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TTIP: EP recommendations for an EU-US trade deal

The negotiations for the Transatlantic Trade and Investment Partnership (TTIP) continue to be of major concern to many citizens. In its recommendations to European Commission TTIP negotiators the European Parliament has mapped out its red lines.

The European Parliament takes citizens’ concerns on TTIP very seriously. Thus it is following the talks very closely to ensure that the agreement’s benefits do not come at an unacceptable cost. That is why MEPs will scrutinise and debate any text that emerges from the negotiation process before approving or not the EU-US trade deal.

Recommendations to the European Commission

TTIP: EP recommendations for an EU-US trade deal

© Wolfisch / Fotolia

The European Parliament adopted on 8 July 2015 its recommendations to the European Commission on the negotiations for the Transatlantic Trade and Investment Partnership (TTIP). According to these recommendations an EU-US trade deal must open up US market access for EU firms, but must not undermine EU standards, as explained in the respective Parliament press release.

An EU-US agreement needs to ensure “the highest levels of protection of health and safety in line with the precautionary principle laid down in Article 191 TFEU, consumer, labour environmental and animal welfare legislation and of cultural diversity that exists in the EU”, MEPs write in their recommendations to the TTIP negotiators.

No to ISDS

Furthermore, the Parliament requests “to replace the investor-to-state dispute settlement (ISDS) system with a new system for resolving disputes between investors and states which is subject to democratic principles and scrutiny, where potential cases are treated in a transparent manner by publicly appointed, independent professional judges in public hearings and which includes an appellate mechanism, where consistency of judicial decisions is ensured, the jurisdiction of courts of the EU and of the Member States is respected, and where private interests cannot undermine public policy objectives.”

Negotiation process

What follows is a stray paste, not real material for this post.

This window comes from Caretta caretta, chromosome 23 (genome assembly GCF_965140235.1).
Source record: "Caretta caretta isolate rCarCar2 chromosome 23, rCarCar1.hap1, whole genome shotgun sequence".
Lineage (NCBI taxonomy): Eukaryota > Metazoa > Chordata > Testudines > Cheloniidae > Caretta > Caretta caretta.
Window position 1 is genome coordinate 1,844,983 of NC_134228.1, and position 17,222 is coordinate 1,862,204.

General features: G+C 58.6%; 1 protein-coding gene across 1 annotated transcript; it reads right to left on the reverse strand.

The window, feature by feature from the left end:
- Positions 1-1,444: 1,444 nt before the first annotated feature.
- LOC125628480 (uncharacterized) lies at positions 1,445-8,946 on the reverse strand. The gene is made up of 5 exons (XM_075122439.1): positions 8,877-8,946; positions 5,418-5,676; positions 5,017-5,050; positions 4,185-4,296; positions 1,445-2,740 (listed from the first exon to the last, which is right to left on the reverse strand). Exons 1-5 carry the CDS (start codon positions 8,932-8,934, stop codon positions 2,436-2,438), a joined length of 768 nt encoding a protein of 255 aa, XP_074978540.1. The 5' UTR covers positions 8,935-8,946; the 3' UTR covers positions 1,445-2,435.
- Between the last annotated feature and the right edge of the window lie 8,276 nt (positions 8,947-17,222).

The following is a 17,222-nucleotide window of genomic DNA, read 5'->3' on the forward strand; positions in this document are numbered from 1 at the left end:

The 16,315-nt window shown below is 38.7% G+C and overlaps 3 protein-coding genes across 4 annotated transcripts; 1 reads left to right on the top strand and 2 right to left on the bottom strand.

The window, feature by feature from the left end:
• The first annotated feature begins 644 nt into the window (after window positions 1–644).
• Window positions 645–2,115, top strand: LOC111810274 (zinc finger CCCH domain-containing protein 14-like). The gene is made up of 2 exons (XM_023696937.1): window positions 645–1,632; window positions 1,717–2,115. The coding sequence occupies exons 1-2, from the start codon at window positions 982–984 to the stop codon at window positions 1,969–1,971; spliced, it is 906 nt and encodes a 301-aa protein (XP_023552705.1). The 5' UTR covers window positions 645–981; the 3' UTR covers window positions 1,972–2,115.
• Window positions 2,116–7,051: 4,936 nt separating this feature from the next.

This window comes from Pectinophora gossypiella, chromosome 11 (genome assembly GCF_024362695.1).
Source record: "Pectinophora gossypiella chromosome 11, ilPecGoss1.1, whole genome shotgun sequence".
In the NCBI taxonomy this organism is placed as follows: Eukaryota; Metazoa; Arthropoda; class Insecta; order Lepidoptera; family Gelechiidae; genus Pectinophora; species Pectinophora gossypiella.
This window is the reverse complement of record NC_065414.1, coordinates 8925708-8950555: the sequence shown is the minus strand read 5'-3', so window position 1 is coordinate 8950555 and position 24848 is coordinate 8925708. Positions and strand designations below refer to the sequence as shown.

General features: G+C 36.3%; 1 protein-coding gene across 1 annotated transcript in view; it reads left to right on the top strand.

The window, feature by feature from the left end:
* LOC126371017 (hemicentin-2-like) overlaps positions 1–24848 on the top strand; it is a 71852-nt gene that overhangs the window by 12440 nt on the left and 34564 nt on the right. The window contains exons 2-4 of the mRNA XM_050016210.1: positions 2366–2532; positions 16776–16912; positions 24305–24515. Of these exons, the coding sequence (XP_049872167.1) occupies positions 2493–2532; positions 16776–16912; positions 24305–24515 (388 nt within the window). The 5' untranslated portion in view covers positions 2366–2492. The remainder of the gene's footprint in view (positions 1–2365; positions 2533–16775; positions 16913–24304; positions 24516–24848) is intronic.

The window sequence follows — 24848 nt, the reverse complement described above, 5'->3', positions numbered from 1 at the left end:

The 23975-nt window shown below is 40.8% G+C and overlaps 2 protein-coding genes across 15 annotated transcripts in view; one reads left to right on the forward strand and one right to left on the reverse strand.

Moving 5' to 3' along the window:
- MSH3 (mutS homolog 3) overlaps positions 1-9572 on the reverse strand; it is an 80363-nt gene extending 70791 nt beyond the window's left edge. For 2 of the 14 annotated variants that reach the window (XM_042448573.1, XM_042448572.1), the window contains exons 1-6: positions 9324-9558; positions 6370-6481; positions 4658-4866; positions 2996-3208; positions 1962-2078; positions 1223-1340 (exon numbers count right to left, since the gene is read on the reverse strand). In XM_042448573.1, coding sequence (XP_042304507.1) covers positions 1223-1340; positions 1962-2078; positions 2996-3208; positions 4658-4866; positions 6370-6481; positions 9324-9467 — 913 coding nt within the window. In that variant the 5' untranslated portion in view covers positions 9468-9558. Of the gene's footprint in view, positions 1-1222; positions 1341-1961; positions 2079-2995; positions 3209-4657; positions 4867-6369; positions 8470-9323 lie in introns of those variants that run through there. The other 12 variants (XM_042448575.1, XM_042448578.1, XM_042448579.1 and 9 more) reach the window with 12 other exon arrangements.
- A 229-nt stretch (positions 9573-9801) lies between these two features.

From the very beginning of the negotiation process, Parliament underscored European values and standards that it wishes to see upheld in the course of the talks as outlined in its resolution of 23 May 2013, adopted before the trade negotiations started.

As with all free trade agreements, the European Commission is negotiating the agreement on the basis of negotiating directives issued by the EU governments, which were finally declassified.

At the European Parliament’s insistence, the European Commission committed to enhanced transparency and agreed to publish the EU position documents. It also decided to grant all MEPs access to the restricted negotiating documents with the use of a special ‘reading room’. They are not allowed to share these documents publicly but they can get an insight into the progress of the talks.

The European Parliament does not take part in these negotiations, but there can be no final agreement without its approval. Parliament has to either approve or reject the final text, although it is not legally able to modify its provisions. However, by drawing up recommendations on agreements such as TTIP, Parliament sends a message on what it wants to see in the final agreement.

Further information

Parliament has launched the specialised webpages ‘The European Parliament and the TTIP‘ and ‘TTIP: risks and opportunities‘.

Working documents and information about the current state of play in the negotiations are available on the Commission’s TTIP webpage.

Do you have any questions on this issue or another EP-related concern? Please use our web form. You write, we answer.

About Ask EP

The Citizens' Enquiries Unit provides information on the activities, powers and organisation of the European Parliament. You ask, we answer.


7 thoughts on “TTIP: EP recommendations for an EU-US trade deal

  1. I have made a proposal to Finnish Socialdemocratic Party’s parliamentary group depend on start of constitutional reform what aiming to separation between Church and State. But this is only Finnish national question or act for reduce of inequality and economical abuse.

    More like stock markets opening days are taxation loss question when we realize that investments are private what have even private purposes. In Finnish model the direct loseses are about 10 % from amount of day exchange beside indirect loseses what is result from reinvestments.

    On wider scale there’s a place for economical reform as same time when global economy struggling against poverty with need to stop climate change. Increase of taxation income probably have need everywhere without change of present taxation.The existence of barriers to trade seems strange, particularly in the European Union.

    Keijo Hyvönen SDP – FI

    Posted by Keijo Hyvönen | December 29, 2015, 22:37
  2. it s stupid, when EU parliment members discuss about TTiP behind closed doors
    that s never democratic …….

    change it soooooon

    Posted by pelz | September 15, 2015, 18:40


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